It has been several months since the ninth part of the "Fast & Furious" film series arrived in cinemas, but for some reason very little has been said about it. Perhaps many are tired of waiting for him, since the Prime Minister was a year late due to the epidemic of the corona virus, and hand on heart, both the story and the acting are relatively bad.
Far from expecting anything special, however, even by the standards of "Fast & Furious" movies, acting is below average (especially by John Sina), and action scenes are funnier and more unrealistic than ever (although they are still very professionally done).
But at least for a moment we will forget about all the criticism and concentrate on one fantastic car that appears on small screens. It is about a 1968 Dodge Charger that the character Dominique Toreto (played by Vin Diesel) drives in several scenes. He is an extremely popular representative of the American classic "muscular" school, which is worth a lot of money today, and the author of this story, although a Ford at heart, will tell you that Charger is the most legendary "muscle car". However, this particular model differs in that it provides a modern Hellcat engine and it is placed centrally. At first glance, it is easy to conclude that the rear of the vehicle is the so-called "wide-body", and when you look under the rear window, you will understand why.
The company Vehicle Effects took care of its production, and he says that nine copies were made for the needs of the film. However, only two were functional models with Hellcat engines, while the rest were destroyed in various crash scenes. They were actually just a shell on a chassis and a plastic engine to get film magic as they perished in various chases. But the scene where Dominic drives a Charger in Scotland is a true functional model with over 800 horsepower while a six-speed manual transmission is taken from Lamborghini’s Gallard.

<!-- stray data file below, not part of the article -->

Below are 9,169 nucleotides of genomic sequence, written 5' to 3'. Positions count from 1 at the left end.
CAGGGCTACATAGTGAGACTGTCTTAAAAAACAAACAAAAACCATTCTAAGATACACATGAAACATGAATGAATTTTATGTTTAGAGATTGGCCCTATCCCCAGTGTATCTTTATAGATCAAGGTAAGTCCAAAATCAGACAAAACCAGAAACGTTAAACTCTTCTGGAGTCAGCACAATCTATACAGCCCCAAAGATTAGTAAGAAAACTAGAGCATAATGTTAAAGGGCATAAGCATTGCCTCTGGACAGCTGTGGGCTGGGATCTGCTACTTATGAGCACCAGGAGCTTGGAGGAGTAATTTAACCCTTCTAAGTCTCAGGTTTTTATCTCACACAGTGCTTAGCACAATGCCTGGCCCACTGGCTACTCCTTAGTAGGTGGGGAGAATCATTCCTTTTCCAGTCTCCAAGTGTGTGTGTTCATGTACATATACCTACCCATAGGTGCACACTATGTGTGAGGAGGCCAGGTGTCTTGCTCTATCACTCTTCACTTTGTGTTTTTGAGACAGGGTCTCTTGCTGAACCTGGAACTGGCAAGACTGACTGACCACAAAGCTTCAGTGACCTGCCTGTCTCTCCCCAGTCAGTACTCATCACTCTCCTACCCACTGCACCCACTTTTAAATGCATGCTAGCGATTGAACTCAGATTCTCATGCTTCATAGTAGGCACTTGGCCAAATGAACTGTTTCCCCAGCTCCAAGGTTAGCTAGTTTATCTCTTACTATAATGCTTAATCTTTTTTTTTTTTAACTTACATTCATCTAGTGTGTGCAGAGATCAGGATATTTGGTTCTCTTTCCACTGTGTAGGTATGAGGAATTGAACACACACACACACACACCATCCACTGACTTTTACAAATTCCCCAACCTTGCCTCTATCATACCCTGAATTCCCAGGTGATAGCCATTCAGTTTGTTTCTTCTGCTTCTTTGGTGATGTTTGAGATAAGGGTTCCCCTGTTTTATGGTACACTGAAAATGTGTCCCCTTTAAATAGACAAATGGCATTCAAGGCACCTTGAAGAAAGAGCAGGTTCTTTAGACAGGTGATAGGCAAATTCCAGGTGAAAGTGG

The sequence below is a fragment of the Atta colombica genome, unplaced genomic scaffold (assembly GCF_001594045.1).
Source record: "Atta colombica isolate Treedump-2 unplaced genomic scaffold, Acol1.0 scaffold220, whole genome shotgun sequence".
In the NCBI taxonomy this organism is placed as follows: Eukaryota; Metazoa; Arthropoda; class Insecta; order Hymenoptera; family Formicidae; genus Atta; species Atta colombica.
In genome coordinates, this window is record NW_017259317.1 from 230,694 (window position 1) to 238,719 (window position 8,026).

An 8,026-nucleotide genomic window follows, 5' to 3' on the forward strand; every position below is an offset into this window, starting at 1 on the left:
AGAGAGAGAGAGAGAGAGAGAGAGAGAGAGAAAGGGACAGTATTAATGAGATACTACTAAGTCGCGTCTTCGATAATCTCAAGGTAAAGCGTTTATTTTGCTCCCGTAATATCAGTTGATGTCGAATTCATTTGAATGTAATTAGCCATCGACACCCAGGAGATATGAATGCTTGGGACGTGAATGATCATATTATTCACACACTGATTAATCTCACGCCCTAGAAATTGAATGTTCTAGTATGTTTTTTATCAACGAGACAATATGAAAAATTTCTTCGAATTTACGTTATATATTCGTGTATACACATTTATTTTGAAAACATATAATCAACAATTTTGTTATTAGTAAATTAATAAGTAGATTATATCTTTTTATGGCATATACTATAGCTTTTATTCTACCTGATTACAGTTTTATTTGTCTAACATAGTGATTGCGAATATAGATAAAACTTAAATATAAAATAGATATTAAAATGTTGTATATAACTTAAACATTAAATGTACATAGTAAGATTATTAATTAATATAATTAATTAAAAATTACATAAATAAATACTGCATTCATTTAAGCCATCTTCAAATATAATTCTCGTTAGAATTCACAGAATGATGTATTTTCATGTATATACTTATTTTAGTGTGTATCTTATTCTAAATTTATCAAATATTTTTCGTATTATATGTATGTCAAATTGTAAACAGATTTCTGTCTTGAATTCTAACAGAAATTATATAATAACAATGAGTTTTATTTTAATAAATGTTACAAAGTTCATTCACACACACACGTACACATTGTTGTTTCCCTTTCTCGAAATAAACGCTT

With such a configuration, this Dodge has undergone many more modifications. The chassis was taken care of by the company SpeedKore Performance, the exhaust system is the work of Magnaflow, and Vehicle Effects, which is otherwise engaged in the production of all cars for "Fast and Furious" movies, finally put it into final work. The biggest problem was certainly to fit the wider rear of the vehicle to make it look as fantastic as the production model and we can conclude that the tuner did a fantastic job.
Vehicle Effects says they’ve seen a lot of Chargers with over a thousand “horses,” but this one is really special, and a similar model used by one of the employees at SEMA, held every year in Las Vegas, was used for inspiration. Each copy took about four months to complete.
We hope that the two originals ended up in private hands and that we will have the opportunity to see them in the future as well. And as it is known, the production company announced two more parts of "Fast & Furious" before the end of the series, so it remains to be seen what kind of masterpiece Vehicle Effects will prepare for us in the future.